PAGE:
It should be emphasized that adherence to the principle of the importance of speech overwriting does not imply a lack of interest in, still less contempt for, written languages. Nor does it necessarily mean that the written language is wholly derivative. Traditional grammarians were more or less concerned with the standard literary language, and they tended to disregard or condemn as ‘incorrect’, more informal or colloquial usage both in speech and writing.
Also, they often need to realize that the standard language is from a historical point of view, merely that regional or social dialect that has acquired prestige and become the instrument of Administration, education and literature. Because of its widespread use by many people and for a broader range of activities, the standard language may have a richer vocabulary than any of the co-existent ‘sub-standard’ dialects, but it is not intrinsically more correct. The distinction between language and dialect is commonly drawn on political grounds.
Traditional grammar was developed based on Greek and Latin, and it was subsequently applied with minimal modifications and often uncritically to the description of a large number of other languages. But there are many languages which, in certain respects at least, are strikingly different in structure from Latin, Greek and the more familiar languages of Europe and Asia.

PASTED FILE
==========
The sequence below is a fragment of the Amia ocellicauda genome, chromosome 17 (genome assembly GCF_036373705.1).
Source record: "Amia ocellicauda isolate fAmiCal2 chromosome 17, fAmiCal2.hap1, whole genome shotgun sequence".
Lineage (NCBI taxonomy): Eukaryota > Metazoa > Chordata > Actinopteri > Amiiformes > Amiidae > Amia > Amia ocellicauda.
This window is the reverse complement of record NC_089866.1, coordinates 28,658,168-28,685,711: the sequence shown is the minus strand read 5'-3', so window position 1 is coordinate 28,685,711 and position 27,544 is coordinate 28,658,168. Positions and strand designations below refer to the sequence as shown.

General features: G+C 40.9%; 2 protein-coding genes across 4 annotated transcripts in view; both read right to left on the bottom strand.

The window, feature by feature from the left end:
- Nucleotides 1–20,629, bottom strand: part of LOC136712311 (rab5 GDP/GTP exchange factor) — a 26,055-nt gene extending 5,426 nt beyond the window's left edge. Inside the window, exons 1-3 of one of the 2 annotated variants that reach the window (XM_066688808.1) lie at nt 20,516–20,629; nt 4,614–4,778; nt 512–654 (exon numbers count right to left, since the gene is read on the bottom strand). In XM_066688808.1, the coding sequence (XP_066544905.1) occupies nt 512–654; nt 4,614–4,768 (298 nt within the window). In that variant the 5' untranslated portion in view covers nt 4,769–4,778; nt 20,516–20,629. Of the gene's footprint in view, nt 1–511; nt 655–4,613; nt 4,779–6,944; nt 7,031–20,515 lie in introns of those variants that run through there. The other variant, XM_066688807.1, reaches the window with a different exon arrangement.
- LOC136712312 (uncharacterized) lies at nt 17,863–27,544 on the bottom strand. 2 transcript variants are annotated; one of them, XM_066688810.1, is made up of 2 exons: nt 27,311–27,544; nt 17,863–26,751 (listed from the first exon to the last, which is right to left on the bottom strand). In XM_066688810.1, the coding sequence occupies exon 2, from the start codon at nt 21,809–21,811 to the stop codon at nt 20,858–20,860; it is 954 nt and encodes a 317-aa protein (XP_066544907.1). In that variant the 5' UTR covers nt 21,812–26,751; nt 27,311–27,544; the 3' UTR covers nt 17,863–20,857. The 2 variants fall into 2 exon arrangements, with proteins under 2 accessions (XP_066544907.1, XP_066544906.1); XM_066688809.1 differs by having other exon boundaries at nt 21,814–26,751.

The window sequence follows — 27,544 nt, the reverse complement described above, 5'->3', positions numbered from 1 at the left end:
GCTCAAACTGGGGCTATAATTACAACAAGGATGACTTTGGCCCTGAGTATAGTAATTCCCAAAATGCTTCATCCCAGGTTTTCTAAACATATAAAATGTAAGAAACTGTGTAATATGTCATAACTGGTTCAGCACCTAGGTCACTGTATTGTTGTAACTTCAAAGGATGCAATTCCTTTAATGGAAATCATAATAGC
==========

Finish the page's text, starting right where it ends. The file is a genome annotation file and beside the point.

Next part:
One of the principal aims of modern linguistics has, therefore, been to construct a theory of grammar that is more general than the traditional theory – one that is appropriate for the description of all human languages and is not biased in favour of those languages which are similar in their grammatical structure to Greek and Latin.
It should also be mentioned that linguistics does not support those who believe a fundamental difference exists between ‘civilized’ and ‘primitive’ languages. The vocabulary of a language will, of course, reflect the characteristic pursuits and interests of the society which uses it. The vocabulary of one language cannot be described as richer or poorer than the vocabulary of some other language in any absolute sense. Every language has a sufficiently rich vocabulary for expressing all the critical distinctions in the society using it. We cannot, therefore, say that one language is more primitive or more advanced than another.